Real Ethics: Reconsidering the Foundations of Morality

Real Ethics: Reconsidering the Foundations of Morality

Real Ethics: Reconsidering the Foundations of Morality

Real Ethics: Reconsidering the Foundations of Morality

Synopsis

John Rist surveys the history of ethics from Plato to the present and offers a vigorous defence of an ethical theory based on a revised version of Platonic realism. In a wide-ranging discussion he examines well-known alternatives to Platonism, in particular--Epicurus, Hobbes, Hume and Kant, as well as contemporary "practical reasoners". His accessible study is enhanced by a strong sense of philosophical history, and will be of interest to students and scholars of ethics.

Excerpt

If we are divided, less than complete wholes, it follows that we stand in need of completion, and it is further possible that we are incomplete 'externally' as well as 'internally'. By 'external incompleteness' I refer to a need for some external 'addition' or external 'factor' by which we may complete ourselves, with presumably an accompanying internal reintegration. By internal incompleteness I refer to my being a compound of less than integrated parts and therefore a less than functioning whole. the two forms of incompleteness are thus complementary, at least insofar as external completion promotes internal integration. That is what both philosophers and non-philosophers have often supposed, and many (at least since Empedocles) have thought that 'love' (in some acceptation of the word) could be the remedy by generating the desired unity.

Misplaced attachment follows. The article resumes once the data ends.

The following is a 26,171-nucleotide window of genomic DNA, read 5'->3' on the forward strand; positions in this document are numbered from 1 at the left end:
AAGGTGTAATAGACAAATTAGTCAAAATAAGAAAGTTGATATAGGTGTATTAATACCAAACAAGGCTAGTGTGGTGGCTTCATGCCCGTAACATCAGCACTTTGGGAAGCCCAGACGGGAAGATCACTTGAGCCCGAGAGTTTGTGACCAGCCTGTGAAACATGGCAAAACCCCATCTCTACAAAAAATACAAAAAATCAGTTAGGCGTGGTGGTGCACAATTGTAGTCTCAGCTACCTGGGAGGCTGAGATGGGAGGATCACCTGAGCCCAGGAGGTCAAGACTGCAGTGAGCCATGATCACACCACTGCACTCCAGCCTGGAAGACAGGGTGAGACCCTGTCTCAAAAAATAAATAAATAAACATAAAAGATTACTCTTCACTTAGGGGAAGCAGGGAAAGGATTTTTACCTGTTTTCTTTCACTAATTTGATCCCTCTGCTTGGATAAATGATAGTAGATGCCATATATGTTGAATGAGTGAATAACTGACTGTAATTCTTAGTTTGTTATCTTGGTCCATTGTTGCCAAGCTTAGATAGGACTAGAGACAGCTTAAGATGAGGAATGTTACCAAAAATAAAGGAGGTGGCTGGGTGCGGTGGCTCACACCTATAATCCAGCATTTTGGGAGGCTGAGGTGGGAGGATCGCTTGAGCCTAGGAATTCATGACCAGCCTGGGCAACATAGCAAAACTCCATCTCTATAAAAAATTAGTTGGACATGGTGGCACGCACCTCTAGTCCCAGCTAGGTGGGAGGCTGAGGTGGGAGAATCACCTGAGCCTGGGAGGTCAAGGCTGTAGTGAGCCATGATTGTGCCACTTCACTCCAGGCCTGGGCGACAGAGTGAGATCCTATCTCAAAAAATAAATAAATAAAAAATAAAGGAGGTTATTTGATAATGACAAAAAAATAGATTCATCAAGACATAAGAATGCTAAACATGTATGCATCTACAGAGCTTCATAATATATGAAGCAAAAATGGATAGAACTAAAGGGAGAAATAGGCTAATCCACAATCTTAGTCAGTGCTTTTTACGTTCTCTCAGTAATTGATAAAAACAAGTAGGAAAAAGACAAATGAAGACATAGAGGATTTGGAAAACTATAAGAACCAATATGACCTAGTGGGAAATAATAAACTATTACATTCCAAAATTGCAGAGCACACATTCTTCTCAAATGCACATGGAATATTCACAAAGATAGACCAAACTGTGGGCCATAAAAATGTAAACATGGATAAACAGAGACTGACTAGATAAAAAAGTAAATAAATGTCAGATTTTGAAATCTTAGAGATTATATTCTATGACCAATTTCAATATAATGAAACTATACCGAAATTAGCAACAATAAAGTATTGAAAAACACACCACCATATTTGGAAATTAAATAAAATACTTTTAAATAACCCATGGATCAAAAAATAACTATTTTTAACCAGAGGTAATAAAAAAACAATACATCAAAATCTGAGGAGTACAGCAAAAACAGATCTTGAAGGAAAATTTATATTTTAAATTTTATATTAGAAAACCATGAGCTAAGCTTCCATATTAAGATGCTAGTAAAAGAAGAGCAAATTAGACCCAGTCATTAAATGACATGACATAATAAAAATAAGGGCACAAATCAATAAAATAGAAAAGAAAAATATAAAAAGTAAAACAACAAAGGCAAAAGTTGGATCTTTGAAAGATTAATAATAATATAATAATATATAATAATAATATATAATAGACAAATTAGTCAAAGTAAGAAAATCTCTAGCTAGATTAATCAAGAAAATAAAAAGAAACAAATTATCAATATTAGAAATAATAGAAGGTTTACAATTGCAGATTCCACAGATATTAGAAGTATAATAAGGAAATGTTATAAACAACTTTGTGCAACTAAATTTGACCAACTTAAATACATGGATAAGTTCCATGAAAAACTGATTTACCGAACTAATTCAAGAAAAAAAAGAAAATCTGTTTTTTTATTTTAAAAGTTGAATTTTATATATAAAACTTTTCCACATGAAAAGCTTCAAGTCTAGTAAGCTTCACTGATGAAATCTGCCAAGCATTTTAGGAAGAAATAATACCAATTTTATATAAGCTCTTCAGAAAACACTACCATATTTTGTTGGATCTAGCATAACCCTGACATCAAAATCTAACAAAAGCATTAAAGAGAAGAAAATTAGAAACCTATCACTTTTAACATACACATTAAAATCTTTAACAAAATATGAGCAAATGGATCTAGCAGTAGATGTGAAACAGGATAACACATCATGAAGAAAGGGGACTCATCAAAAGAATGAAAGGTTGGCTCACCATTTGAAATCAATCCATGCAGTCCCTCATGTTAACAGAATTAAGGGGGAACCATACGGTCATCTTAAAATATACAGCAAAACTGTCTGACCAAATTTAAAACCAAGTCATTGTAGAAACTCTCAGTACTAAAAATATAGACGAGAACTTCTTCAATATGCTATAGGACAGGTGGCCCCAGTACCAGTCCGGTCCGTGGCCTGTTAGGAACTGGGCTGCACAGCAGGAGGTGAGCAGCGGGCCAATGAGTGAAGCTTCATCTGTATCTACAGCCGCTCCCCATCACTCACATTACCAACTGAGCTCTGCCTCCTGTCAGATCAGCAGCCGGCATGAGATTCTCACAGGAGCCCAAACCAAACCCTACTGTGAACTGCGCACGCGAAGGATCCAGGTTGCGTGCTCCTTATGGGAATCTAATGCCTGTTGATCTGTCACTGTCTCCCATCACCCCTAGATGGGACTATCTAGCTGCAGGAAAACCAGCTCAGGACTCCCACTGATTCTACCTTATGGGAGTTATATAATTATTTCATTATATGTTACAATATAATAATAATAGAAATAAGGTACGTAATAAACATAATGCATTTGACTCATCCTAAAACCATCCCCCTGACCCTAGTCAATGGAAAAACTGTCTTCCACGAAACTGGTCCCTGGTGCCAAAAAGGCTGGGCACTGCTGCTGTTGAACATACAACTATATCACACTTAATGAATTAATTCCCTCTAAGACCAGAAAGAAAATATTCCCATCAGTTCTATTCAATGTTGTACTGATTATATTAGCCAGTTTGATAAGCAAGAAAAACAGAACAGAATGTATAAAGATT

At the end of the fifth century bc the poet Euripides indicates a typical concern of the 'Socratic' age with a striking representation of acratic division in the Hippolytus where his character Phaedra struggles with her passion for her step-son, and eventually yields to it. She is portrayed as, in the later classic phrase, knowing the better and doing the worse, and it is she, Phaedra, and no-one else, who knows the better and does the worse. But poets, we have noticed, have an advantage over philosophers for just so long as they do not succumb to the temptation to philosophize: they are able to present human experiences and dilemmas without having to subject them either to the test of experience or to explanation and so can show a divided self — as in our present instance — without having to ask how or why the self is divided, let alone whether such a division could occur in such a case or, if so, how it might have been overcome.

In Plato's Symposium the comic playwright Aristophanes is made to tell a tale of man's present miseries and their origin. Once upon a time we were 'rounded' doubles: some of us double men, some double women . . .

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